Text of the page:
the chief among ten thousand!

Whatever is desirable on earth,
whatever is attractive in heaven,
all the graces of time,
all the glories of eternity,
meet in Him their proper center,
and flow from Him their first source.

His love—how vast!

His promises—how precious!

His work—how perfect!

His mercy—how boundless!

His truth—how immutable!

His power—how omnipotent!

His grace—-how sovereign!

His counsels—how profound!

His people—how secure!

His presence—how blissful!

His smiles—how transporting!

His Gospel—how free!

His law—how holy!

His precepts—how pure!

Christ is all and in all.

Hunger cannot be satisfied without
the bread of life—Jesus Christ.

Thirst cannot be truly quenched without
that living water—Jesus Christ.

The captive cannot be delivered without
the Redeemer—Jesus Christ.

Jesus is the way—without Him we are wanderers.

Jesus is the truth—without Him we live in error.

Jesus is the life—without Him we are dead in sins.

Jesus is the light—without Him we are in darkness.

Jesus is the vine—those who are not grafted in Him
are withered branches, prepared for the fire.

Jesus is the rock—those who are not built upon Him
will be carried away by the flood of Divine anger.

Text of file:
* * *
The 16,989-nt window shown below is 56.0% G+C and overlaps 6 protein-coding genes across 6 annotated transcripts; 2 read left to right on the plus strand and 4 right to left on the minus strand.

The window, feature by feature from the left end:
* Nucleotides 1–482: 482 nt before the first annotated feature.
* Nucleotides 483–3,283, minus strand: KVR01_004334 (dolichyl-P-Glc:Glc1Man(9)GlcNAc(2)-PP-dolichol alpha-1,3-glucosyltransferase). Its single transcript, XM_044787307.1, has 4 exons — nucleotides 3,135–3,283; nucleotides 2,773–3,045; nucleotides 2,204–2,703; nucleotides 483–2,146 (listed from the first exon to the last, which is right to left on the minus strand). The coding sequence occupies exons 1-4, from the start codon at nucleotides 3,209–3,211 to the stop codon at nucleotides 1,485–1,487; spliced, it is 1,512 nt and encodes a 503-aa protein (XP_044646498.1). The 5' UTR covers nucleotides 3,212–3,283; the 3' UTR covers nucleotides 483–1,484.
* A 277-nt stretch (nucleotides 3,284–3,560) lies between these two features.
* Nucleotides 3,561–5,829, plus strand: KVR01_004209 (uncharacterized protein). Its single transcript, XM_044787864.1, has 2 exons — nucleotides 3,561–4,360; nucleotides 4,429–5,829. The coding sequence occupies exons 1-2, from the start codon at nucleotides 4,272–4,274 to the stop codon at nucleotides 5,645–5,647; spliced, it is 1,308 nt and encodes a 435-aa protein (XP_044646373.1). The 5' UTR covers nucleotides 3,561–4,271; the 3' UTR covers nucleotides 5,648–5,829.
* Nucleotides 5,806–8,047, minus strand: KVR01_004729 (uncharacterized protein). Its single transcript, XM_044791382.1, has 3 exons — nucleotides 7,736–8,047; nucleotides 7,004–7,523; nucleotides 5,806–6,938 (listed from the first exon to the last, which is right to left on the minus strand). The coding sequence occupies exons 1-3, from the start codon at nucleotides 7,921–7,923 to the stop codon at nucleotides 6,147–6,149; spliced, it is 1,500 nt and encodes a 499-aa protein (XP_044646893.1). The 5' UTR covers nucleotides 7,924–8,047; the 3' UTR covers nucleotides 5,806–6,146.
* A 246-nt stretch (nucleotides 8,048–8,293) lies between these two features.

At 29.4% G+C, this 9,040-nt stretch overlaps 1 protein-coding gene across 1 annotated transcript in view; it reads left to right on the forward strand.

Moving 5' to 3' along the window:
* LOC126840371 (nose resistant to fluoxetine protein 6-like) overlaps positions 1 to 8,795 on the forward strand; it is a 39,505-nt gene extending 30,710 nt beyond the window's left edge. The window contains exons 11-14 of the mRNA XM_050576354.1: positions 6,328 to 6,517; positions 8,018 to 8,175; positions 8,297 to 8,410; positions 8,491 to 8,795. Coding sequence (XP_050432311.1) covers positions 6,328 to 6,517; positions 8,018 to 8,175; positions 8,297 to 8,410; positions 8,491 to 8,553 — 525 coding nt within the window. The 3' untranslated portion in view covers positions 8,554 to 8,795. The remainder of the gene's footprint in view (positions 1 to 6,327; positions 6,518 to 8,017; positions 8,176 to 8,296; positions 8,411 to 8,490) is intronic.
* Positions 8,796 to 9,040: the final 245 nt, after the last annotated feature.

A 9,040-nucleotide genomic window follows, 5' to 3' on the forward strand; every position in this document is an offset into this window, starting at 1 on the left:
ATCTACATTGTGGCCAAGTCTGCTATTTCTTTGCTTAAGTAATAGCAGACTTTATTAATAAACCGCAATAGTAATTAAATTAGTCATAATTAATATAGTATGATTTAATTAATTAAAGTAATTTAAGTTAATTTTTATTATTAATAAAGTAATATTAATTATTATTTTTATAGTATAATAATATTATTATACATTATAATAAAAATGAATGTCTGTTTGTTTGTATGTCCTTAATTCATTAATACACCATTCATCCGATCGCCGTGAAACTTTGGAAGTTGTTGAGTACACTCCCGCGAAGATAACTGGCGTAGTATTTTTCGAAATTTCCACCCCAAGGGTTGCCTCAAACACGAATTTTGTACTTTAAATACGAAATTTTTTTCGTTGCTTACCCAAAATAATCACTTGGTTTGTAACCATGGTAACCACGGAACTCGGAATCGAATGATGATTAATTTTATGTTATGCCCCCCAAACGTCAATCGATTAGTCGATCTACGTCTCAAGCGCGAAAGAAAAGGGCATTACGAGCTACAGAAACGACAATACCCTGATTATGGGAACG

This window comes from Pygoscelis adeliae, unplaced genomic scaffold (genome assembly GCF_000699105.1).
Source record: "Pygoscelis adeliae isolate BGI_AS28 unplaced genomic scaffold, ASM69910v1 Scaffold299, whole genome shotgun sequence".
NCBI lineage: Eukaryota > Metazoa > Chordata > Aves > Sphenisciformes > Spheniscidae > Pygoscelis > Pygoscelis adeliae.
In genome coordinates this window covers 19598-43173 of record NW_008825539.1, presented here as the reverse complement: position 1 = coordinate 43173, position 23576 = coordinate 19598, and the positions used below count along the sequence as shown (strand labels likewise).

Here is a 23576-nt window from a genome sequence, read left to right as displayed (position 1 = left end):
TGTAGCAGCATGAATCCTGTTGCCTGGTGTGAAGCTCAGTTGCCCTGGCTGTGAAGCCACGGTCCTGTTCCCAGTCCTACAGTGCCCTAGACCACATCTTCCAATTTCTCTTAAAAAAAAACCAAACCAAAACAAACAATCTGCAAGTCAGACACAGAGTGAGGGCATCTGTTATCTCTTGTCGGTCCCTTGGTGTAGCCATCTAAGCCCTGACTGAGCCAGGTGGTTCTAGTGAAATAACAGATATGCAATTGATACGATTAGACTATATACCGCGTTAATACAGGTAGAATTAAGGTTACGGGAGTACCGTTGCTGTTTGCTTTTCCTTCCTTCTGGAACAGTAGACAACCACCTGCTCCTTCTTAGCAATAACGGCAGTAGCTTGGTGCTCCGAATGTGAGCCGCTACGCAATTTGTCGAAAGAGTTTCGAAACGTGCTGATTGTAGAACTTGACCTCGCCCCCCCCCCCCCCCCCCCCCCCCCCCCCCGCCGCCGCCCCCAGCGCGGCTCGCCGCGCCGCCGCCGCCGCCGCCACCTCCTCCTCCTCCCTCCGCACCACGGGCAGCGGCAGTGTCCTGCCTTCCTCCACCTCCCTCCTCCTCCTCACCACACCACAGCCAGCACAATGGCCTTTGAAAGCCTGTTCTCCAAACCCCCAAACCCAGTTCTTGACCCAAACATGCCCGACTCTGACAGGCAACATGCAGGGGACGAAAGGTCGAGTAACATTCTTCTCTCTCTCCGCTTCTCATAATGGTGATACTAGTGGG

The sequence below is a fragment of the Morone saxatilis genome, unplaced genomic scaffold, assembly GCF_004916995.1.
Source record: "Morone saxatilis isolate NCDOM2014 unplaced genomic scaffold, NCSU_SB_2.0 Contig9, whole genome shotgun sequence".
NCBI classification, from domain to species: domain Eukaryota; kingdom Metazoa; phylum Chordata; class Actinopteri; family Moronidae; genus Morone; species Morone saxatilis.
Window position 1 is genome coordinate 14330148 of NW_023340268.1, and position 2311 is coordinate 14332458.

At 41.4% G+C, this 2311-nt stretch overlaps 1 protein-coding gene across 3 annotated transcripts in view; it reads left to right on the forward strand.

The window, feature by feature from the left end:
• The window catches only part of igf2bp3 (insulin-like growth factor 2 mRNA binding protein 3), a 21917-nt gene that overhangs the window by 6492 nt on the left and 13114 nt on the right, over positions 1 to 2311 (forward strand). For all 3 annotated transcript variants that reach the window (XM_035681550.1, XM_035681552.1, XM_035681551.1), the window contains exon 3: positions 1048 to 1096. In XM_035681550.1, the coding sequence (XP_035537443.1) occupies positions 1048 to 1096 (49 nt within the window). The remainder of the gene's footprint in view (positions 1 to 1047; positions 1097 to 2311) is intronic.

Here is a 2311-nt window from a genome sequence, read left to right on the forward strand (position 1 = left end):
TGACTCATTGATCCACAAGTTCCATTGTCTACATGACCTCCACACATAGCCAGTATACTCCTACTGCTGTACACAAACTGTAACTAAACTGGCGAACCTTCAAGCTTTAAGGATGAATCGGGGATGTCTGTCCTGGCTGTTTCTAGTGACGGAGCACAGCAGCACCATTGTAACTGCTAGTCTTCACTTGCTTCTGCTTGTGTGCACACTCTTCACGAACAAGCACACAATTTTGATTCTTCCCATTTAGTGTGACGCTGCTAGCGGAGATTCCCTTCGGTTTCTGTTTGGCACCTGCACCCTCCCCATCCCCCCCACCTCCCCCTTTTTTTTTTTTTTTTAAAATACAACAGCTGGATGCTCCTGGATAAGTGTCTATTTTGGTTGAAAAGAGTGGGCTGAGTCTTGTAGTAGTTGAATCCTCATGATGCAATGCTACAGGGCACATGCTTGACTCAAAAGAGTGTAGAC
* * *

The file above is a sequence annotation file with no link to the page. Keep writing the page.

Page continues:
I am lost in wonder that the Lord should look
down upon such a hell-deserving wretch as I am!
But glory be to His name, He does not deal with
us after our sins!

A natural religiosity

(J. C. Philpot, "Contemplations & Reflections")

There is in some people a natural religiosity—that is,
a disposition to be religious. If they had been born in
Turkey, they would have been devout Muslims; if in
Italy, they would have become priests, monks, or nuns,
and as ready to burn a heretic as their fathers; if born
and bred in England, they would be devout churchmen,
pious dissenters, and so forth—just as the various
circumstances of birth and education, habits and
associations, might dispose or determine.

Now to these naturally religious minds, when fully